Trump’s popularity is soaring. The impeachment this week helped the popular president even more—well, if an “impeachment” that the House speaker chooses not to transfer to the Senate is an actual impeachment. In the words of Sen. Mitch McConnell, the House doesn’t demonstrate much leverage by not, “sending us something we do not want.” Not sending the Senate something the Senate does not want has made Trump even more “popularer”.
Whether Democratic or Republican, everyone should think the House is an embarrassment to the country. Even Putin thinks the House is laughable. Smart Democratic voters won’t want their politicians barking up trees, starting fights that help the other team. But, there is a danger—power corrupts and supermajority corrupts “superly”. Democrats are handing the nation a supermajority Republican party by 2022, when the third round of Senate elections for Trump’s tenure take place. That is when our freedom will be at more risk than it has ever been; when good people no longer have accountability they are no longer good.
Fortunately, while many Democratic voters don’t value the Constitution that started the trend of ending slavery for the first time in human history, at least they know the power of gridlock. Democrats like checks and balances when they don’t have power. That might be enough to save freedom.
China is desperately grasping for straws. While German parliament is planning to ban Huawei against the will of their head of state, Chancellor Merkel, a Chinese ambassador sends a message that “there will be consequences”—when diplomatic channels go to the head of state, not parliament. The Chinese ambassador is like a dog barking up a tree; German parliament doesn’t care what the Chinese ambassador says. But, in China different branches of government don’t matter because that’s just a “silly Western thing”. So, the Chinese don’t know how German government works because the Chinese presume that Germans lie as much as the Chinese do.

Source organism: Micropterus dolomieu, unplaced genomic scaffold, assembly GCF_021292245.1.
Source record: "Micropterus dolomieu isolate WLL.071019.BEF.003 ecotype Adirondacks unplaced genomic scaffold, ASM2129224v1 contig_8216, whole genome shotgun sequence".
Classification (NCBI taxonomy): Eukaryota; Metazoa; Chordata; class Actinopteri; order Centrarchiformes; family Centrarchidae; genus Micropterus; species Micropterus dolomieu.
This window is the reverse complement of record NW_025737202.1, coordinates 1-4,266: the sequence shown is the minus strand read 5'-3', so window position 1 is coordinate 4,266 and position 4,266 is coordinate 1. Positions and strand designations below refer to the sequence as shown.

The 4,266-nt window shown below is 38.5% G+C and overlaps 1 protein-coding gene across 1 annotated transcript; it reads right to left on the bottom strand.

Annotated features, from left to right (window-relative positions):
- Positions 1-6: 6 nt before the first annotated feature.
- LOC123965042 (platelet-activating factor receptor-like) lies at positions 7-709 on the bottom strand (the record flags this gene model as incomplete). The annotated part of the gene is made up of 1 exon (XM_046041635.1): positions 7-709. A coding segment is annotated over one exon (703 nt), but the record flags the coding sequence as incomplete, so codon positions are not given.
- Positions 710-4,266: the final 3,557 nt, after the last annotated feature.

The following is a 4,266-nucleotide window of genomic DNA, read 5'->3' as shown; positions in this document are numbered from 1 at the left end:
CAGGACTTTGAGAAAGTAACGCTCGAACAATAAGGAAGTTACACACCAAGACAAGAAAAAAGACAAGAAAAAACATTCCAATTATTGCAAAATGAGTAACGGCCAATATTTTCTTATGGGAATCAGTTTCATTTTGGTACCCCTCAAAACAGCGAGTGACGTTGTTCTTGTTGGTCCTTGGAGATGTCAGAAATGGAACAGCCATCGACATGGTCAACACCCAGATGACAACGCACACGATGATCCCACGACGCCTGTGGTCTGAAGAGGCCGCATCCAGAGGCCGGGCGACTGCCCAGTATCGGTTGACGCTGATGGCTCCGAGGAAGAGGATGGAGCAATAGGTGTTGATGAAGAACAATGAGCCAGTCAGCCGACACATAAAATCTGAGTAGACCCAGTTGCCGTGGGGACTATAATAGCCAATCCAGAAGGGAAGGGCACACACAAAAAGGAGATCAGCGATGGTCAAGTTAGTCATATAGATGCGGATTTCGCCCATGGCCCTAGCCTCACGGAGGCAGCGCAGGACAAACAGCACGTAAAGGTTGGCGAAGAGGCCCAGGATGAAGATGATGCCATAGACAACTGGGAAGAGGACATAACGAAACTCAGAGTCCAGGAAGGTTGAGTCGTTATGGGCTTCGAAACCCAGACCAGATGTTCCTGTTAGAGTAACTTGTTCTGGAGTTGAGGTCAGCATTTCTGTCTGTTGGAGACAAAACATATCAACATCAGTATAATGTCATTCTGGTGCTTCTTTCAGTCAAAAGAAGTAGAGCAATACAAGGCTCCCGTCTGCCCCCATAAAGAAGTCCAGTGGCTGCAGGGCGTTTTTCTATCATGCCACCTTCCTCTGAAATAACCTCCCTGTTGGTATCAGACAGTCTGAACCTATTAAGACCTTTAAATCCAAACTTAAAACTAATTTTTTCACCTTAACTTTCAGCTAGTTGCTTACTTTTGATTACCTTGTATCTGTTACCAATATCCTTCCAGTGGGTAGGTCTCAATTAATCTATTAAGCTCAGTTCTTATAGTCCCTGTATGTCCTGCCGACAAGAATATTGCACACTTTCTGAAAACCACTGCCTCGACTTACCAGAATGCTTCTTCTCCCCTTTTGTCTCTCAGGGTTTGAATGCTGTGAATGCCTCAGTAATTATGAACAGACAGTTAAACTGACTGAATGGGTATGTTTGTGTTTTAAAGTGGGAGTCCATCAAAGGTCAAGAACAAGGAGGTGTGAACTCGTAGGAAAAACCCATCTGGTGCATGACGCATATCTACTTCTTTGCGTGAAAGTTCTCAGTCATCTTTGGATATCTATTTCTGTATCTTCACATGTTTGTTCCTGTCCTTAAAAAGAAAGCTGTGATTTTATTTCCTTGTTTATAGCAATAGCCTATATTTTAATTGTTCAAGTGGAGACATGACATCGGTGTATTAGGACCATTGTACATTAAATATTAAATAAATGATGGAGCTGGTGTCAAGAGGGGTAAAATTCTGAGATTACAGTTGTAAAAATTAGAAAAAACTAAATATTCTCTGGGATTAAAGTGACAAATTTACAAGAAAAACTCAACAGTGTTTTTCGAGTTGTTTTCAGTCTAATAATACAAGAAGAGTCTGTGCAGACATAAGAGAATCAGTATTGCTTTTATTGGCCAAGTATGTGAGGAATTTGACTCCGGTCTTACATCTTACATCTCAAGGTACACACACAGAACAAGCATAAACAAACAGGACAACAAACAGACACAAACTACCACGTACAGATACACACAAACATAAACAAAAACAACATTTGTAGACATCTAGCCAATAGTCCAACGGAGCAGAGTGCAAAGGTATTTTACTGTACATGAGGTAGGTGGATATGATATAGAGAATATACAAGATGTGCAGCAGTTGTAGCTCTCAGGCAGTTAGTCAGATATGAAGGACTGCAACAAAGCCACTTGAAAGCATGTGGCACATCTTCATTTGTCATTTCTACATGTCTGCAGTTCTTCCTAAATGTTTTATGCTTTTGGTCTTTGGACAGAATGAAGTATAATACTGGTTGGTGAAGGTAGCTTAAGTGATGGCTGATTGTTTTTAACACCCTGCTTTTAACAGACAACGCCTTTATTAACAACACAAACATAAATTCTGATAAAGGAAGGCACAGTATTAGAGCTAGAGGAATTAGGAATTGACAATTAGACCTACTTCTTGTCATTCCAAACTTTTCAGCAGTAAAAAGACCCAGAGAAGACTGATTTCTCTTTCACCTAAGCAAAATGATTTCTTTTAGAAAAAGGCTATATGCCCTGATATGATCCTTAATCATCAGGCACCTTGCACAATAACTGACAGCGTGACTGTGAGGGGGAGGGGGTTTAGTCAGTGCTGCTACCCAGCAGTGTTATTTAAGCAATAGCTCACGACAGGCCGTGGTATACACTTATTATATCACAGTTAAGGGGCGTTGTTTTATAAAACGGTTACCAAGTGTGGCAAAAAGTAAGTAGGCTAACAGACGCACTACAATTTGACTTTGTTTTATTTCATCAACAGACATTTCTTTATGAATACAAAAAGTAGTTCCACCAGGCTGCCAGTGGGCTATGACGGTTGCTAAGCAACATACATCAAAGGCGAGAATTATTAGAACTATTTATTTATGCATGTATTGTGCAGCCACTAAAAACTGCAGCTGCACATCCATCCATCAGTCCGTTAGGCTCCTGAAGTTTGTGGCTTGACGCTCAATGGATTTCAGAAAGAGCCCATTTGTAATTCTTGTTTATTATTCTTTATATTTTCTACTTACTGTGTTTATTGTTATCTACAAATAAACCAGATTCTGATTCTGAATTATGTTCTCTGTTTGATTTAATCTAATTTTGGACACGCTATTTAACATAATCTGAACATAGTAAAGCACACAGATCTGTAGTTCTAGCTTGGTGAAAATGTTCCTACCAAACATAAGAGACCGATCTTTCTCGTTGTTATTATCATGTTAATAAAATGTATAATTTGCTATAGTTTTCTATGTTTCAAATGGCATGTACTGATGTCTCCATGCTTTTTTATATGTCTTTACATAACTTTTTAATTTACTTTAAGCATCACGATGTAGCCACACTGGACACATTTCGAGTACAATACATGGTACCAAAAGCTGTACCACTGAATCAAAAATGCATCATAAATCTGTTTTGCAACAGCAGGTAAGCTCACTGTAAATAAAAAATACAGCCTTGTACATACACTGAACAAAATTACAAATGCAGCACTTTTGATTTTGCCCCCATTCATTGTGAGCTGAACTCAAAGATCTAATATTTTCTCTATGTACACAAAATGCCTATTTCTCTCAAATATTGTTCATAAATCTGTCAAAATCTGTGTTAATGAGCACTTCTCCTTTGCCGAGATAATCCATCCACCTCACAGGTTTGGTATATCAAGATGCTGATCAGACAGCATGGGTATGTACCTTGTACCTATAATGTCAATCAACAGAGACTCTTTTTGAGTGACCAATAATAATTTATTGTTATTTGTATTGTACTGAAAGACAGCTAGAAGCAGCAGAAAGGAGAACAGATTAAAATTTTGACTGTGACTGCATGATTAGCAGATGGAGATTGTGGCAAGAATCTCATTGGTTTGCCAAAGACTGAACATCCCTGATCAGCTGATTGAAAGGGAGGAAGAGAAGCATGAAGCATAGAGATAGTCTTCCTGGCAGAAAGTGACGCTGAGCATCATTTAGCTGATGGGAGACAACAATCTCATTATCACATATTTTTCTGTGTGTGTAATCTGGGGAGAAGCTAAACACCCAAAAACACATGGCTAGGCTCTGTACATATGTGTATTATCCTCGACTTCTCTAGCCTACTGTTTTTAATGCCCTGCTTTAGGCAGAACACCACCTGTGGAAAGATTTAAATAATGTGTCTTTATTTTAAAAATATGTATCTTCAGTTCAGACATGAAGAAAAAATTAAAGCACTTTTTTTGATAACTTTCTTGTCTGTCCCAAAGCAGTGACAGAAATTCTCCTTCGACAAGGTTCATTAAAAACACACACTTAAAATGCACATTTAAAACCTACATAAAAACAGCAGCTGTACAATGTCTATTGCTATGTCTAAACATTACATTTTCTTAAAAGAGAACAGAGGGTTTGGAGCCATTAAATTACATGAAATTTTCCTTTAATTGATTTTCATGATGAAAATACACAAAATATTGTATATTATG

Moreover, the Chinese Communists have overlooked one blaring flaw—if Huawei isn’t controlled by China’s government, that would make it the only entity in China not subject to passive-aggressive threats under pain of organ harvesting. Moreover, if Huawei were the independent company China’s government claims it is, China’s government wouldn’t be so defensive of Huawei being banned from Germany.
China has many weaknesses, self-contradicting diplomacy being the least. Its labor force is shrinking. Its economy is much more dependent on exports than America’s. Its tech sector is even more dependent on importing American-made components. Tit-for-tat tariffs don’t favor China in that regard. The Chinese don’t spend as much on their military as America does, regardless of the hype from State-run Chinese news outlets. And, it doesn’t own a very big piece of the pie when it comes to US Treasury bonds—the greatest liquidation threat China could make there is to offer a temporary discount price to willing investors. The cost would be China forfeiting any leverage it had by owning such a small part of America’s debt, while America’s economy might skip two beats at most, then nevermore.